Britain is at the heart of a humanitarian disaster of epic proportions unfolding in the Yemen.
At least 10,000 people have been killed since the Saudi bombing campaign against Yemen began in March 2015, including over 630 children. There has been a massive escalation in human rights violations to a level of around 43 per day and up to ten children per day are being killed, according to Unicef. 73% of child casualties are the direct result of airstrikes, say the UN.
Civilian targets have been hit again and again. Within days of the commencement of airstrikes, a refugee camp was bombed, killing 40 and maiming over 200, and in in October a Medicins San Frontier hospital was hit. Schools, markets, grain warehouses, ports and a ceramics factory have all been hit. Needless to say, all of these are war crimes under international law – as is the entire bombing campaign, lacking, as it does, any UN mandate.
Beyond their immediate victims, the airstrikes and accompanying blockade – a horrendous crime against a population which imports 90% of its basic needs – are creating a tragedy of epic proportions. Back in August 2015, Oxfam had already warned that around 13 million people were struggling to find enough to eat, the highest number of people living in hunger it had ever recorded. “Yemen after five months looks like Syria after five years,” the head of the International Red Cross commented in October. The following month, the UN reported that 14 million now lacked access to healthcare and 80% of the country’s 21-million population are dependent on humanitarian aid. “We estimate that over 19 million people lack access to safe water and sanitation; over 14 million people are food insecure, including 7.6 million who are severely food insecure; and nearly 320,000 children are acutely malnourished,” the UN’s Humanitarian Co-ordinator told reporters in November. He estimated that around 2.5 million have been made refugees by the war. In December, the UN warned that the country was on the brink of famine, with millions at risk of starvation.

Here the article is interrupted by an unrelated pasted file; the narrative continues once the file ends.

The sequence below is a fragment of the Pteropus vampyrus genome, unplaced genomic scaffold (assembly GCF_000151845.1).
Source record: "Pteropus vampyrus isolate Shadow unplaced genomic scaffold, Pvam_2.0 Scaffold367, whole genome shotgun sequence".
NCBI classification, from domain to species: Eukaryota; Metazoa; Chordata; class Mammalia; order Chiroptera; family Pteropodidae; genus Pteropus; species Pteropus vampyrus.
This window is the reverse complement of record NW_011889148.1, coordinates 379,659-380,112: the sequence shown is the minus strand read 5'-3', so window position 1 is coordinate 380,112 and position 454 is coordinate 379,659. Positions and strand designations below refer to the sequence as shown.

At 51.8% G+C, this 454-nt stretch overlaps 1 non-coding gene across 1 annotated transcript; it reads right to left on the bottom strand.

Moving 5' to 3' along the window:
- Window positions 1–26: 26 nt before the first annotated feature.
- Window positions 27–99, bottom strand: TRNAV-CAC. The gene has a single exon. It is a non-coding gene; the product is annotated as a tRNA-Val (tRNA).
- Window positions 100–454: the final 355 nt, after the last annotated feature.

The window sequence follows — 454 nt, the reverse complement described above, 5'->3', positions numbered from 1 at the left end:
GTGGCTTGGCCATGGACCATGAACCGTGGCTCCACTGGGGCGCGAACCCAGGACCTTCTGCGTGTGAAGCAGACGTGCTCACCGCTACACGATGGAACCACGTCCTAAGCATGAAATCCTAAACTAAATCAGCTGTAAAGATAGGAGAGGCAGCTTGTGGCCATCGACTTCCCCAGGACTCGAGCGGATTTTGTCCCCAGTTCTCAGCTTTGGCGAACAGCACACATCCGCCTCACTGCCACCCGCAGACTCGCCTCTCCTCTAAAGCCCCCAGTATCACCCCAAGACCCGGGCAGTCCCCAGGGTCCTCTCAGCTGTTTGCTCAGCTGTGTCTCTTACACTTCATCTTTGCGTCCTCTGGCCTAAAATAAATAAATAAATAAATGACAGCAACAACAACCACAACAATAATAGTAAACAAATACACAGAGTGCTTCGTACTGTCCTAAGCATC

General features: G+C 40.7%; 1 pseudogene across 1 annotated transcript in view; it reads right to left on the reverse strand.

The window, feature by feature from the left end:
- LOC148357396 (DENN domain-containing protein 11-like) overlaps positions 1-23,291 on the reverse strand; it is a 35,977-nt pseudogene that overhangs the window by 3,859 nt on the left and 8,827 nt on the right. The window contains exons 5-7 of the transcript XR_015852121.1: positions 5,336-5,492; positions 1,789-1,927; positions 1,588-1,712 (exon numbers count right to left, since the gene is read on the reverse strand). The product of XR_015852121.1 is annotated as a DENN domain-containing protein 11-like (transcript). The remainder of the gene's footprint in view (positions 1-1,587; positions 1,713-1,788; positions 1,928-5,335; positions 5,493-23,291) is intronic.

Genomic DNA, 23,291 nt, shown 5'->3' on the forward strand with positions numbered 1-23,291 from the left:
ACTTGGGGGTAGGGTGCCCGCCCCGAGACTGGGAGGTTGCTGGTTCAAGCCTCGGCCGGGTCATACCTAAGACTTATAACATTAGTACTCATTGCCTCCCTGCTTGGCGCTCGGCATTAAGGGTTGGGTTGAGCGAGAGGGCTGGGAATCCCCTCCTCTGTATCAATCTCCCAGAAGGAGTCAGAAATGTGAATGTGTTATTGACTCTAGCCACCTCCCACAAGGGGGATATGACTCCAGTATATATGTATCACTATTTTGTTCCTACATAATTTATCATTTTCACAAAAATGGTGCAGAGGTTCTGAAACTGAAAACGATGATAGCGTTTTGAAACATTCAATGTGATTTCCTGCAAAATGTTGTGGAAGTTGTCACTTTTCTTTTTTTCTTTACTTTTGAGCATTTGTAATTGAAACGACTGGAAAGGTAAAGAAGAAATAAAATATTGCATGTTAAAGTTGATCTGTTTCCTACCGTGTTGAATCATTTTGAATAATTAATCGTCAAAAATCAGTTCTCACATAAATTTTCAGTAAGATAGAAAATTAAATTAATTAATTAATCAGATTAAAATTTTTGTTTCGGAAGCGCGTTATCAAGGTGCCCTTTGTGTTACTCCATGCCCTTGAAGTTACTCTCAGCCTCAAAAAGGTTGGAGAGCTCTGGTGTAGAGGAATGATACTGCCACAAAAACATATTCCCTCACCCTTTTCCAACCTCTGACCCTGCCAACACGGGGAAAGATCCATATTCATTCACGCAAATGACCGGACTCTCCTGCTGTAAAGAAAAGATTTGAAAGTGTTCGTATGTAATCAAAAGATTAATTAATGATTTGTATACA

Statements from British government ministers are crafted to give the impression of sympathy for the victims of this war, and opprobrium for those responsible. “We should be clear” said Foreign Secretary Philip Hammond in September 2014, “the use of violence to make political gains, and the pointless loss of life it entails, are completely unacceptable. Not only does the recent violence damage Yemen’s political transition process, it could fuel new tensions and strengthen the hand of Al Qaeda in the Arabian Peninsula – threatening the security of all of us…Those who threaten the peace, security or stability of Yemen, or violate human rights, need to pay the price for their actions.” Indeed. So presumably, one might have thought, when the Saudis began their massive escalation of the war six months after Hammond made this statement, the British government must have been outraged?